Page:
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The Baptists were not the first of the non-conformist, religious groups to come to Jamaica but they were likely the most influential during the emancipation struggle and during the post-Emancipation period. By 1824 there were five Baptist stations. The first step in the emancipation process was the abolition of the slave trade in 1807 after a long fight by William Wilberforce who was to move his resolution for the abolition of the slave trade year after year from 1792 to 1807. One of the key players in Trelawny was the Baptist, Rev. William Knibb: he was born on 8th Sept 1803 in Kettering, Northampton, England and came to Jamaica as a teacher of slaves in Kingston (at the East Queen Street Baptist Church premises) in 1825 after the death of his brother Thomas. He was subsequently ordained and transferred to Savannah la Mar in 1827 to take charge of the Ridgeland Baptist Church and then moved to Falmouth in 1830.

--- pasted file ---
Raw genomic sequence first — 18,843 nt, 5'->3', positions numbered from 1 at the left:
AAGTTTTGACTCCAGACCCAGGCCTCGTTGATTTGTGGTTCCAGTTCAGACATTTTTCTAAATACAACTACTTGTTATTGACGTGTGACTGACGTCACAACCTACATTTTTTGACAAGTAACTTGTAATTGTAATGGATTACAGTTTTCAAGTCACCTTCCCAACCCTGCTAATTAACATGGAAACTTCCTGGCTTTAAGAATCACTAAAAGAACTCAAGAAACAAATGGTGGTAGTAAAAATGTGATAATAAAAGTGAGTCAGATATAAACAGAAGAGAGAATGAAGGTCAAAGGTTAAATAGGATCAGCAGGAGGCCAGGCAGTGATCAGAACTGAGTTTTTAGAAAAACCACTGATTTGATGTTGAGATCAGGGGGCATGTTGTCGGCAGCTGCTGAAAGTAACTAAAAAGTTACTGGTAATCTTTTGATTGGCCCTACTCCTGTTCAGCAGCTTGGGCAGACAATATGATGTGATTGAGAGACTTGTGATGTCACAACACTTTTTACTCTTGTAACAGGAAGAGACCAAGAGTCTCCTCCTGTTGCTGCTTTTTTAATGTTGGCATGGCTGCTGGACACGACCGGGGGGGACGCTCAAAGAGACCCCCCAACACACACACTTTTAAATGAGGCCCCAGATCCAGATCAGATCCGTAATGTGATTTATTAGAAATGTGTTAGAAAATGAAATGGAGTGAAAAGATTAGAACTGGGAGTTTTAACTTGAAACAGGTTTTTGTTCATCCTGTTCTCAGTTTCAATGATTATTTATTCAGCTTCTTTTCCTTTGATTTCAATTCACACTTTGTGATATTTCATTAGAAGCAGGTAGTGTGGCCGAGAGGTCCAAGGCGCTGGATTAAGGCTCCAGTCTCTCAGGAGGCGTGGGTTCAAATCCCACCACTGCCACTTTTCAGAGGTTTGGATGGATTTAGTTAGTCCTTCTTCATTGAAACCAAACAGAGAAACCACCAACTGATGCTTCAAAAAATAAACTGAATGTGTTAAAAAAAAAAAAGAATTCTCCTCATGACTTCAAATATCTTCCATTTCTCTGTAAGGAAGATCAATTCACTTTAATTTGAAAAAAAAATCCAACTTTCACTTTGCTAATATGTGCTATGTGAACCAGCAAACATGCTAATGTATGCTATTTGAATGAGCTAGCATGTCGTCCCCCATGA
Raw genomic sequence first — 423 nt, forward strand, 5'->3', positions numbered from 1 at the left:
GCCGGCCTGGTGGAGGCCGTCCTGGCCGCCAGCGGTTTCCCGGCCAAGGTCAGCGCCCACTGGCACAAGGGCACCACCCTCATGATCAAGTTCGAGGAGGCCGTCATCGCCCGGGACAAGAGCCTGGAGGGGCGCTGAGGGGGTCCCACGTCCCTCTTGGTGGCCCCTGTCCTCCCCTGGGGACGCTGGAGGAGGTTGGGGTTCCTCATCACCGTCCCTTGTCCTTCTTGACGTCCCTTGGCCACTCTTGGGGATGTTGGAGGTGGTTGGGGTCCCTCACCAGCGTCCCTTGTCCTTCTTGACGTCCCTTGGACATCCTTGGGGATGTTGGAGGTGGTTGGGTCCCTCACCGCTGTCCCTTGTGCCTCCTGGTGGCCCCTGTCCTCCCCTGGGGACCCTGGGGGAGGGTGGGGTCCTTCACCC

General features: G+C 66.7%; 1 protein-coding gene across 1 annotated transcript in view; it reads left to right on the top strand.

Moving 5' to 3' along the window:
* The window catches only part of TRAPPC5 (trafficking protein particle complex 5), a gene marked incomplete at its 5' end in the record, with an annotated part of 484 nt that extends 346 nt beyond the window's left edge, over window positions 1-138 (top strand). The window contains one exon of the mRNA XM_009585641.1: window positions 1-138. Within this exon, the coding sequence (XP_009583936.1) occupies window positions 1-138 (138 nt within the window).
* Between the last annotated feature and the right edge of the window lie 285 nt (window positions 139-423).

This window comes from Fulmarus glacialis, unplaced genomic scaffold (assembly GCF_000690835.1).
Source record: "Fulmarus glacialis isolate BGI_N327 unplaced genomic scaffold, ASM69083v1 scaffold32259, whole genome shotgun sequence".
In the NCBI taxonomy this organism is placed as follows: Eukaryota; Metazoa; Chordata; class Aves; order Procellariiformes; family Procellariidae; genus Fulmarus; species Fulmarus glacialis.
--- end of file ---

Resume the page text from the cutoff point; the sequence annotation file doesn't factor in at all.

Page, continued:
The Baptists are an important component of post-Emancipation story of Cockpit Country communities.

Besides the many Baptist churches around Cockpit Country, we should not forget the numerous Prayer Houses which remind us of the early spread of Christianity when Phillippo (1843) says “the first work of converts is to add to their clusters of cottages a house for God.... Here an individual of their own colour, duly authorised by the Minister to whose church he belongs ... holds a prayer or class meeting two or three times in the week”.